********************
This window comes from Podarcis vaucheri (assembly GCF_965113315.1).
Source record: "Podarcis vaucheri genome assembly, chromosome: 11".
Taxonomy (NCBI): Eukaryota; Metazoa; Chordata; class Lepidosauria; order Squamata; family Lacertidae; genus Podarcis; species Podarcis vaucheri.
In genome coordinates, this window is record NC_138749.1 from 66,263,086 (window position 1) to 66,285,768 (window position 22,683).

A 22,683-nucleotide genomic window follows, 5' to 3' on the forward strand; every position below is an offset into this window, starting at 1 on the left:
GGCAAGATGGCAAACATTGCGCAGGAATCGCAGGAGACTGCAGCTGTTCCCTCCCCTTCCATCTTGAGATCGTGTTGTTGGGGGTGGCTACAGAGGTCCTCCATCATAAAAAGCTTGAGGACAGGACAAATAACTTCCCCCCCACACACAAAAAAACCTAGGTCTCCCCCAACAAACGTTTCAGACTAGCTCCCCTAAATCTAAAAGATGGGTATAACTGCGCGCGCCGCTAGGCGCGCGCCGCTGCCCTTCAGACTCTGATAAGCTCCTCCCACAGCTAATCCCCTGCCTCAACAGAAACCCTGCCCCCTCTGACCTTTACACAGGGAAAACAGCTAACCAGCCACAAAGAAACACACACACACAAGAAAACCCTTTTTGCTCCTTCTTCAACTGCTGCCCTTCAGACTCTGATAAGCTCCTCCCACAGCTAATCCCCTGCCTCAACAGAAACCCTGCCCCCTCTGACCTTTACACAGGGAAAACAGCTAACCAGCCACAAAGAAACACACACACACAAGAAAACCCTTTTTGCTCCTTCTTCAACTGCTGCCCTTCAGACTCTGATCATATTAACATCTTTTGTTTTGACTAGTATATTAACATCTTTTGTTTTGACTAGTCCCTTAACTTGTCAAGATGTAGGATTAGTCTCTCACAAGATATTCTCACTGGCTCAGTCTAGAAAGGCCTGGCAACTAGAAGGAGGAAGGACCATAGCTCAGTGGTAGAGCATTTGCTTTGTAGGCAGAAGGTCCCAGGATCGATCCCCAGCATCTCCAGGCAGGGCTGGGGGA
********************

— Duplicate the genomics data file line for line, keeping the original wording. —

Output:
This window comes from Podarcis vaucheri (assembly GCF_965113315.1).
Source record: "Podarcis vaucheri genome assembly, chromosome: 11".
Taxonomy (NCBI): Eukaryota; Metazoa; Chordata; class Lepidosauria; order Squamata; family Lacertidae; genus Podarcis; species Podarcis vaucheri.
In genome coordinates, this window is record NC_138749.1 from 66,263,086 (window position 1) to 66,285,768 (window position 22,683).

A 22,683-nucleotide genomic window follows, 5' to 3' on the forward strand; every position below is an offset into this window, starting at 1 on the left:
GGCAAGATGGCAAACATTGCGCAGGAATCGCAGGAGACTGCAGCTGTTCCCTCCCCTTCCATCTTGAGATCGTGTTGTTGGGGGTGGCTACAGAGGTCCTCCATCATAAAAAGCTTGAGGACAGGACAAATAACTTCCCCCCCACACACAAAAAAACCTAGGTCTCCCCCAACAAACGTTTCAGACTAGCTCCCCTAAATCTAAAAGATGGGTATAACTGCGCGCGCCGCTAGGCGCGCGCCGCTGCCCTTCAGACTCTGATAAGCTCCTCCCACAGCTAATCCCCTGCCTCAACAGAAACCCTGCCCCCTCTGACCTTTACACAGGGAAAACAGCTAACCAGCCACAAAGAAACACACACACACAAGAAAACCCTTTTTGCTCCTTCTTCAACTGCTGCCCTTCAGACTCTGATAAGCTCCTCCCACAGCTAATCCCCTGCCTCAACAGAAACCCTGCCCCCTCTGACCTTTACACAGGGAAAACAGCTAACCAGCCACAAAGAAACACACACACACAAGAAAACCCTTTTTGCTCCTTCTTCAACTGCTGCCCTTCAGACTCTGATCATATTAACATCTTTTGTTTTGACTAGTATATTAACATCTTTTGTTTTGACTAGTCCCTTAACTTGTCAAGATGTAGGATTAGTCTCTCACAAGATATTCTCACTGGCTCAGTCTAGAAAGGCCTGGCAACTAGAAGGAGGAAGGACCATAGCTCAGTGGTAGAGCATTTGCTTTGTAGGCAGAAGGTCCCAGGATCGATCCCCAGCATCTCCAGGCAGGGCTGGGGGA